Sudden cardiac arrest takes the lives of 300,000 to 400,000 people every year, with most dying before reaching a hospital. That is because the first three to five minutes after cardiac arrest are the most critical to survival, and even the fastest emergency response teams may have difficulty reaching the victim within that time. In fact, the national response time average is 10 to 12 minutes, and every minute that passes before the heart's rhythm is restored lessens the chance of survival by 7 to 10 percent.
Cardiac arrest is an electrical problem of the heart that causes its rhythm to be chaotic, stopping blood flow to the brain and causing the victim to lose consciousness quickly. It is distinct from heart attack, which is more of a "plumbing" problem, and can affect anyone, regardless of age or fitness level.
Fortunately, the heart can be shocked back into proper rhythm with rapid use of a defibrillator. Automated external defibrillators, or AEDs, make doing so easy for the layperson. AEDs provide easily followed audio instructions, sense if an electrical impulse should be given and do so only when it is appropriate.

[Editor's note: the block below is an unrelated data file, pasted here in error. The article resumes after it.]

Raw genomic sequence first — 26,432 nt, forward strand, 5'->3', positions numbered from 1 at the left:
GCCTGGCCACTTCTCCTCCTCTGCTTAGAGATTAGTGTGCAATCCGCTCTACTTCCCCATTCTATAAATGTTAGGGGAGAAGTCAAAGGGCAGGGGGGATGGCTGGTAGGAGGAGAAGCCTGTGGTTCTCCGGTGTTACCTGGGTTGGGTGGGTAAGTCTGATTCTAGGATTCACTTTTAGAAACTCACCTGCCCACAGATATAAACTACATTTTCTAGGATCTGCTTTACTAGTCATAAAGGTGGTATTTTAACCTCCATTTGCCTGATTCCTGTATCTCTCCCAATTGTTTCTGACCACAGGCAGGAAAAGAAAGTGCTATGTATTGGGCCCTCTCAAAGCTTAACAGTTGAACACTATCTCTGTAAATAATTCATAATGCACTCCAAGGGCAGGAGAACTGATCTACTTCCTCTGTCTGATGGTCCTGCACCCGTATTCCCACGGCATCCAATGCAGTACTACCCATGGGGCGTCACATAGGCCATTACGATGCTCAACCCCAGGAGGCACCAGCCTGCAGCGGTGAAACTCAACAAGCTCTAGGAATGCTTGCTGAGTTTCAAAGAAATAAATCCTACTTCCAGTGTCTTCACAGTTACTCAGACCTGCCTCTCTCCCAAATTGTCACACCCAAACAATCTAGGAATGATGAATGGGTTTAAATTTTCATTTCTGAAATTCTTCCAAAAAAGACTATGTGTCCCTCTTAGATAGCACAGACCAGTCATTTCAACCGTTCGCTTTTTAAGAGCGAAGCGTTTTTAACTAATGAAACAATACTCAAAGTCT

Studies have shown workplace AED use can increase survival rates to 50 to 90 percent due to the significantly reduced time until defibrillation treatment is given. Workplace AED programs are cost-effective and easy to implement. An AED program should be overseen by a qualified physician and include basic training for employees.
Saint Francis Medical Center's occupational medicine physicians can help employers establish an AED program, and the Medical Center provides AED training certified by the American Heart Association®. This training can be held on or off the work site.
To learn more about establishing an AED program, call Saint Francis' Services to Business at 573-331-5825.